The word cereal is derived from ceres, the Roman Goddess of grain. The common cereal crops are rice, wheat, corn, oats and rye. The term cereal is not limited to these but also flours, meals, breads and alimentary pastes or pasta. Cereal science is a study concerned with all technical aspects of cereal. It is the study the nature of the cereals and the changes that occurs naturally and as a result of handling and processing.

Friday, August 12, 2022

Protein in amaranth grain

Amaranth is native to Mexico and Central America. These grains were once considered a staple food in the Inca, Maya and Aztec civilizations. And it remains a part of the Central American diet. Amaranth has increased in popularity throughout the U.S. as more people have become aware of its impressive nutritional profile.

Amaranth is rich in protein, with nearly double the amount found in corn or rice. One of the primary functions of protein is to maintain and repair muscle tissue in the body.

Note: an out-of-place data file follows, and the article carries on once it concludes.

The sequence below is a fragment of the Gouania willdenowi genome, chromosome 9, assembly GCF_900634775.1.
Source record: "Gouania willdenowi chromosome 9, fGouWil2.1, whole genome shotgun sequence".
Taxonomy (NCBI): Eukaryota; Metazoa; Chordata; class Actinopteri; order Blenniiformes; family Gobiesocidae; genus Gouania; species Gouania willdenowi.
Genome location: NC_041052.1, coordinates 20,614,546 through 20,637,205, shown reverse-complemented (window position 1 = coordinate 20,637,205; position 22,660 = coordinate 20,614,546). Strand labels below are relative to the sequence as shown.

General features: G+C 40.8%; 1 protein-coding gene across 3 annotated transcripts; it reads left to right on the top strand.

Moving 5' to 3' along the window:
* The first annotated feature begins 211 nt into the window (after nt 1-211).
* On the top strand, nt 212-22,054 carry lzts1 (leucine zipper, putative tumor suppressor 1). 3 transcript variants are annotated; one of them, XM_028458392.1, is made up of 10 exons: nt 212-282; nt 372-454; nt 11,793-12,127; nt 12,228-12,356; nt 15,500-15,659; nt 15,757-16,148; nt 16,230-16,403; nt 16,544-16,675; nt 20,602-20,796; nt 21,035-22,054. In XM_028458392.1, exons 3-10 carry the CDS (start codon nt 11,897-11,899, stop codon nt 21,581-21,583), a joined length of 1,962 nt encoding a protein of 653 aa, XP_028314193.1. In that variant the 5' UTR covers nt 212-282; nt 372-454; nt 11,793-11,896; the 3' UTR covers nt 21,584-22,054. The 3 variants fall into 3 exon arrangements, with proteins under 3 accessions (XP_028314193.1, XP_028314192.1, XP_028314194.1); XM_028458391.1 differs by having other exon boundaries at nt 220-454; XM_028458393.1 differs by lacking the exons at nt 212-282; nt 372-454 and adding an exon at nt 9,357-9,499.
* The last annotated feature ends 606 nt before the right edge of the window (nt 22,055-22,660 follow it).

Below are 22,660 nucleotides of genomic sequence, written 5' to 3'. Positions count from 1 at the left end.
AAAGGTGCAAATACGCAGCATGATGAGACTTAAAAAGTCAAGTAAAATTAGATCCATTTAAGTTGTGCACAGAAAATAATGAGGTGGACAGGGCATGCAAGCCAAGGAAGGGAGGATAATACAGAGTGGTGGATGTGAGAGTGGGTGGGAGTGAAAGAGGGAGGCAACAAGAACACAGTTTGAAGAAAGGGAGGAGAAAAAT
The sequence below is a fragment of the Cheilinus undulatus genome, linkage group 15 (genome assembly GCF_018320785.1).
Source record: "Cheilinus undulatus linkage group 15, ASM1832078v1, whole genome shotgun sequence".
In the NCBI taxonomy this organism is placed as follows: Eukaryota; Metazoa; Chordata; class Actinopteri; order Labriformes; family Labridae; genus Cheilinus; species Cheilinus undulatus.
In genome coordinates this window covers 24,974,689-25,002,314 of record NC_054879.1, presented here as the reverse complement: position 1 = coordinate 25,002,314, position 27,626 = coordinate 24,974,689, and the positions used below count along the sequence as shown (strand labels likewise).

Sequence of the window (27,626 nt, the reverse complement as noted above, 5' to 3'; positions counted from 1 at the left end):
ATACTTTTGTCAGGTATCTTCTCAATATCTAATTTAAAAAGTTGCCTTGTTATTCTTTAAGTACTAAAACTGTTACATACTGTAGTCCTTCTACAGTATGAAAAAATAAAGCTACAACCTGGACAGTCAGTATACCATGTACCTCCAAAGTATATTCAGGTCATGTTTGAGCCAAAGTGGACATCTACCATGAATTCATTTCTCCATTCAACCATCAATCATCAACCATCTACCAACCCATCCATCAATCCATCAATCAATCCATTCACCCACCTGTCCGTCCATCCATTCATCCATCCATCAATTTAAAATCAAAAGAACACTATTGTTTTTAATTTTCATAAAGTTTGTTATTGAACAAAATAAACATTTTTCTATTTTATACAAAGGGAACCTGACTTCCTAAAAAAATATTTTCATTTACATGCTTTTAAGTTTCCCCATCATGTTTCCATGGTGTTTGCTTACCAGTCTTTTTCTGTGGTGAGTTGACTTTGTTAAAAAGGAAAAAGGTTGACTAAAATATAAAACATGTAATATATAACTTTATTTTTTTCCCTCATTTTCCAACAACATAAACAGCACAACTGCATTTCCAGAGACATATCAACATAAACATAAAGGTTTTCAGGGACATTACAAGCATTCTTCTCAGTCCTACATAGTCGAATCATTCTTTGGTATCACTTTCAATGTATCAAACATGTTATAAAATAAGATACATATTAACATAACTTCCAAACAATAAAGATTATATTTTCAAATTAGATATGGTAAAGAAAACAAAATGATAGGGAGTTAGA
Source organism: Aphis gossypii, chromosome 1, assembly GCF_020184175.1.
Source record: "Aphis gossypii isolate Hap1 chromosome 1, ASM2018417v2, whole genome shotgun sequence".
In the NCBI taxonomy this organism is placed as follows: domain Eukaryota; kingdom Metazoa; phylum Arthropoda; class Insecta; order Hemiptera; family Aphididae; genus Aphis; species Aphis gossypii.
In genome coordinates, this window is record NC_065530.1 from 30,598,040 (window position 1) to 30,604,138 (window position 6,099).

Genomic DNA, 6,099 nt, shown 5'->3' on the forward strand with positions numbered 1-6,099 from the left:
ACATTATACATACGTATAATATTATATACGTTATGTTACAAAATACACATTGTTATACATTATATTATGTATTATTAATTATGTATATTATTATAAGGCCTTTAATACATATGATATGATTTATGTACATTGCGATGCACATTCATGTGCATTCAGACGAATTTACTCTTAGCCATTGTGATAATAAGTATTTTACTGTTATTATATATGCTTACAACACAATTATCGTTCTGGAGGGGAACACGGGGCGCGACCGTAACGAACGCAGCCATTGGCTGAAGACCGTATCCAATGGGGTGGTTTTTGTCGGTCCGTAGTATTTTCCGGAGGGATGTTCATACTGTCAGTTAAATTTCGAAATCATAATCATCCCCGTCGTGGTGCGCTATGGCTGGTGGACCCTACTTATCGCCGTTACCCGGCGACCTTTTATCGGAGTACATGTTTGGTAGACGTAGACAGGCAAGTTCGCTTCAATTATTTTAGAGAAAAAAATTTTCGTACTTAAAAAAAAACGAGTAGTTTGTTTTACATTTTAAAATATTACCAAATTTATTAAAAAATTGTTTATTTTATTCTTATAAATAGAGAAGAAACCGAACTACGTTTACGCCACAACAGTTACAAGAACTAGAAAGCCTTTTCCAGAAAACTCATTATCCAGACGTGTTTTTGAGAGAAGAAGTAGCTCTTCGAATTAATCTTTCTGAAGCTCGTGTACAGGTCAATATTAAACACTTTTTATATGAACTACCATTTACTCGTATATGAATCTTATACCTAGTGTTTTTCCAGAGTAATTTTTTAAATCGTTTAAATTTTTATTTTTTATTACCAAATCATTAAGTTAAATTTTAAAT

One cup (246 grams) of cooked amaranth contains about 9.3 grams of protein. The protein is easily absorbed by the body and contains all amino acids — even lysine, which is often missing from cereal grains. Amaranth tops the list of the grains with the most lysine, providing 721 milligrams per 1/2-cup serving.

Studies have shown that, in the plant kingdom, amaranth proteins are among the most similar to animal proteins. As a complete source of protein, this grain includes all nine essential amino acids, along with lunasin, a peptide believed to have anti-inflammatory benefits. Lunasin, a naturally occurring peptide in soybeans classified as a 2S albumin, has 43 amino acids with a molecular weight of 4.7 kDa.

Lunasin appears to prevent normal cells from turning into cancer cells. Lunasin might also decrease the amount of cholesterol made by the body.
Protein in amaranth grain

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